William McKinley

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William McKinley, Jr. (January 29, 1843 – September 14, 1901) was the 25th President of the United States, and the last veteran of the American Civil War to be elected to that office.

By the 1880s, McKinley was a national Republican leader; his signature issue was high tariffs on imports as a formula for prosperity, as typified by his McKinley Tariff of 1890. As the Republican candidate in the 1896 presidential election, against Democrat William Jennings Bryan, he upheld the gold standard, and promoted pluralism among ethnic groups. His campaign, designed by Mark Hanna, introduced new advertising-style campaign techniques that revolutionized campaign practices and beat back the crusading of his arch-rival, William Jennings Bryan. The 1896 election is often considered a realigning election that marked the beginning of the Progressive Era.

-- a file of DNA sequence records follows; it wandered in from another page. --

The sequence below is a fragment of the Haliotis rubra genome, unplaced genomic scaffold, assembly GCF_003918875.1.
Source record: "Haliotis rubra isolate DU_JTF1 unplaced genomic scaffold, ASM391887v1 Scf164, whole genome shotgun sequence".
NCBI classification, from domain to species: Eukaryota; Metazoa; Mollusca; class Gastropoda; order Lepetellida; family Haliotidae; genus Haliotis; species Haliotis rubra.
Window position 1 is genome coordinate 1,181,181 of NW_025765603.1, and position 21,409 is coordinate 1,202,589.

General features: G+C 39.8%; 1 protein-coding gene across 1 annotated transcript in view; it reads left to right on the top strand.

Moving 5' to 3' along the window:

McKinley presided over a return to prosperity after the Panic of 1893, and made gold the base of the currency. He demanded that Spain end its atrocities in Cuba, which were outraging public opinion; Spain resisted the interference and the Spanish-American War became inevitable in 1898. The war was fast and easy, as the weak Spanish fleets were sunk and both Cuba and the Philippines were captured in 90 days. At the peace conference, McKinley agreed to purchase the former Spanish colonies of Puerto Rico, Guam, and the Philippines, and set up a protectorate over Cuba. Although support for the war itself was widespread, the Democrats and anti-imperialists vehemently opposed the annexation of the Philippines, fearing a loss of republican values. McKinley also annexed the independent Republic of Hawaii in 1898, with all its residents becoming full American citizens. McKinley was reelected in the 1900 presidential election another intense campaign against Bryan, which focused on foreign policy and the return of prosperity. McKinley was assassinated by an anarchist, in 1901, and succeeded by his Vice President Theodore Roosevelt.


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